Outstandingly well, thankfully.
The processing Samsung uses to both convert HD material to UHD and boost the colour range of non-HDR sources is extremely impressive.
Non HD content doesn’t look as good as native UHD, but it certainly looks more detailed and textured than it would on a mere HD TV. The extra detail is added, too, without the picture becoming noisy or unnatural.
Similarly, while non HDR content doesn’t look as boldly coloured or dynamic as native HDR, it does look richer and more contrasty than it does on normal TVs - though if for some reason you’d rather not exploit all those picture technologies you’ve paid the big bucks for, Samsung’s flagship TV can also limit itself to current colour and contrast standards.
For all its cutting edge thrills though the UE65JS9500 isn’t quite perfect.
HDR sources can look noisy unless you calm the set’s sharpness. Bright objects can exhibit light haloes around them if you don’t salve the brightness setting from Samsung’s over-aggressive presets.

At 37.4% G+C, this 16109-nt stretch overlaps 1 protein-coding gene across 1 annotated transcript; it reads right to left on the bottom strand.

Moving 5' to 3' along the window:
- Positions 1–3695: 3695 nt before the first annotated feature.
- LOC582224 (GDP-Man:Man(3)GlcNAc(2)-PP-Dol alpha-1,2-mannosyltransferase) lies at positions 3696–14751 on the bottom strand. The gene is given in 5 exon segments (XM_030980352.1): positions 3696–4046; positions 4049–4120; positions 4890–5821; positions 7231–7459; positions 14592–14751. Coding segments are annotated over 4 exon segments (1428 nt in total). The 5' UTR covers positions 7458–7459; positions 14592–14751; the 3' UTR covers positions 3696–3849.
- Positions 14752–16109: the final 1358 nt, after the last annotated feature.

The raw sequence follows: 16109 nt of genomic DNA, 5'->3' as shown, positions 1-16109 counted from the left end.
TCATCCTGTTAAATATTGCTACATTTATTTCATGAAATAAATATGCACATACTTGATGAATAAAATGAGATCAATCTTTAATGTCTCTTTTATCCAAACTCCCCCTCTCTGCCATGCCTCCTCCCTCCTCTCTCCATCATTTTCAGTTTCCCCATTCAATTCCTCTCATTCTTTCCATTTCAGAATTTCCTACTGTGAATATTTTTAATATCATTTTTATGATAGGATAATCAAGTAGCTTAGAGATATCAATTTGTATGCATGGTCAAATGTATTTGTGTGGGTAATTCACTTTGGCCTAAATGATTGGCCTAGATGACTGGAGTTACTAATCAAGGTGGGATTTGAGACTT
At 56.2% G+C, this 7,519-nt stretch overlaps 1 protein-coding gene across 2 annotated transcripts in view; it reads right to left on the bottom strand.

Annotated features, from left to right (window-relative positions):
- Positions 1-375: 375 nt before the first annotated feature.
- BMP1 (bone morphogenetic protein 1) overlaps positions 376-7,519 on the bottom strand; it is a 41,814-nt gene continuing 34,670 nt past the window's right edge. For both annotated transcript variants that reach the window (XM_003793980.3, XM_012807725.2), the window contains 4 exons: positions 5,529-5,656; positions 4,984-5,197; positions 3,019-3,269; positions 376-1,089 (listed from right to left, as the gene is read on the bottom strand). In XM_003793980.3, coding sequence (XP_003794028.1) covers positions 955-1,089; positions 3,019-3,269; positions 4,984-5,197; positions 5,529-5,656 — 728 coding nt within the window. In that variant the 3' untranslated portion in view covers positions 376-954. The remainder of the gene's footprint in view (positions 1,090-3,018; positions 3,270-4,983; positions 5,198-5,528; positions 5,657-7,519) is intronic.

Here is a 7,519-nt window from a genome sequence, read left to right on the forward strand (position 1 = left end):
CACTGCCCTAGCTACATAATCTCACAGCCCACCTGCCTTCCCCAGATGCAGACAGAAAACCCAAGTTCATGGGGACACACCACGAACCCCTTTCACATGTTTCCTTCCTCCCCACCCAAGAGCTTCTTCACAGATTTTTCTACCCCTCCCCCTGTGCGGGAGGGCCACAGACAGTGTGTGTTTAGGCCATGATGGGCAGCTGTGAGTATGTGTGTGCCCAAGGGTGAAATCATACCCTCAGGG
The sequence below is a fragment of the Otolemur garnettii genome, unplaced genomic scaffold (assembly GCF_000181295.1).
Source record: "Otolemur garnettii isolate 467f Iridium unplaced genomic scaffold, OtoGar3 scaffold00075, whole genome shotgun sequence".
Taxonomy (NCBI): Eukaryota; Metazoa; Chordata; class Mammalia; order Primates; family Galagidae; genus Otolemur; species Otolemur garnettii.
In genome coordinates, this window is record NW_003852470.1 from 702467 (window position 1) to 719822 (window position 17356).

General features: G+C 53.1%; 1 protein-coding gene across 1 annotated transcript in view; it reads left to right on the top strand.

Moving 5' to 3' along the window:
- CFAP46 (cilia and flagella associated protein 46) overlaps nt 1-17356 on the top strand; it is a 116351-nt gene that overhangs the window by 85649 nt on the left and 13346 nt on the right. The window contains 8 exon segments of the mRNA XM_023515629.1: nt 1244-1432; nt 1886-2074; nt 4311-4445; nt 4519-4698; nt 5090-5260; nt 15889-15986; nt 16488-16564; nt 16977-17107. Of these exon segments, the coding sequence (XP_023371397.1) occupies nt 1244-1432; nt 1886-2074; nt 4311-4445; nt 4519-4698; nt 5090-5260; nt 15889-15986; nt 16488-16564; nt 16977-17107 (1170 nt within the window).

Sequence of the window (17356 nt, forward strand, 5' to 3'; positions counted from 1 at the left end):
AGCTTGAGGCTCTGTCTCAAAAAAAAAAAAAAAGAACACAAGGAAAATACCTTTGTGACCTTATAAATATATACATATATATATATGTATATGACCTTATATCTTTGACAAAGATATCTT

Occasionally the screen loses a little shadow detail in its bid to deliver rich blacks alongside the bright whites unless you even out the contrast.
The set’s sound falls short of some of LG and, especially, Sony’s TVs.
Last and worst, the curved screen can distort reflections across more of the screen than a flat TV.
While Samsung’s flag-waver for 2015 is seriously demanding on your wallet (though slightly cheaper than the top LG 65EC970V screen) and even occasionally feels almost too far ahead of its time, when all’s said and done it’s currently uniquely qualified to cope with the AV future that’s almost upon us.